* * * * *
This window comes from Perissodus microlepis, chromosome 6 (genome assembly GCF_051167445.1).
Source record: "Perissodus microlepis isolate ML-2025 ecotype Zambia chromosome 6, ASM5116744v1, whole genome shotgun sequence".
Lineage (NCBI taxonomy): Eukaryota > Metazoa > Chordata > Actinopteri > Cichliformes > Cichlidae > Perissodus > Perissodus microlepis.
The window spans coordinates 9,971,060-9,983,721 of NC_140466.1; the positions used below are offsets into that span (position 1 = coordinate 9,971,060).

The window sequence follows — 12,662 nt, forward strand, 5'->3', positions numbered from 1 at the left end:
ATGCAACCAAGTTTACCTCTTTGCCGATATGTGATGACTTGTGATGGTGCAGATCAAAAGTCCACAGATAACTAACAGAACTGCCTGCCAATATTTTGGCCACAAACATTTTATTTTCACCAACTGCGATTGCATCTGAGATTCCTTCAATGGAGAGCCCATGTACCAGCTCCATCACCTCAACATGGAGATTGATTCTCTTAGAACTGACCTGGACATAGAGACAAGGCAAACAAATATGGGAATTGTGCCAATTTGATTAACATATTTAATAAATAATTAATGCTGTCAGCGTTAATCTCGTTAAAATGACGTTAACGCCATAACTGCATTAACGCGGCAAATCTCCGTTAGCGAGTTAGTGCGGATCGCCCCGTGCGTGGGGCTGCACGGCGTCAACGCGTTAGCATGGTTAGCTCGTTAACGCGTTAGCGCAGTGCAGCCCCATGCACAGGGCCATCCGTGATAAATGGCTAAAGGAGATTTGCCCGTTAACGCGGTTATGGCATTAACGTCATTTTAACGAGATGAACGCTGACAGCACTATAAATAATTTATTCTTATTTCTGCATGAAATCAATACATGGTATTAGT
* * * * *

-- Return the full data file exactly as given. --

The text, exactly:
This window comes from Perissodus microlepis, chromosome 6 (genome assembly GCF_051167445.1).
Source record: "Perissodus microlepis isolate ML-2025 ecotype Zambia chromosome 6, ASM5116744v1, whole genome shotgun sequence".
Lineage (NCBI taxonomy): Eukaryota > Metazoa > Chordata > Actinopteri > Cichliformes > Cichlidae > Perissodus > Perissodus microlepis.
The window spans coordinates 9,971,060-9,983,721 of NC_140466.1; the positions used below are offsets into that span (position 1 = coordinate 9,971,060).

The window sequence follows — 12,662 nt, forward strand, 5'->3', positions numbered from 1 at the left end:
ATGCAACCAAGTTTACCTCTTTGCCGATATGTGATGACTTGTGATGGTGCAGATCAAAAGTCCACAGATAACTAACAGAACTGCCTGCCAATATTTTGGCCACAAACATTTTATTTTCACCAACTGCGATTGCATCTGAGATTCCTTCAATGGAGAGCCCATGTACCAGCTCCATCACCTCAACATGGAGATTGATTCTCTTAGAACTGACCTGGACATAGAGACAAGGCAAACAAATATGGGAATTGTGCCAATTTGATTAACATATTTAATAAATAATTAATGCTGTCAGCGTTAATCTCGTTAAAATGACGTTAACGCCATAACTGCATTAACGCGGCAAATCTCCGTTAGCGAGTTAGTGCGGATCGCCCCGTGCGTGGGGCTGCACGGCGTCAACGCGTTAGCATGGTTAGCTCGTTAACGCGTTAGCGCAGTGCAGCCCCATGCACAGGGCCATCCGTGATAAATGGCTAAAGGAGATTTGCCCGTTAACGCGGTTATGGCATTAACGTCATTTTAACGAGATGAACGCTGACAGCACTATAAATAATTTATTCTTATTTCTGCATGAAATCAATACATGGTATTAGT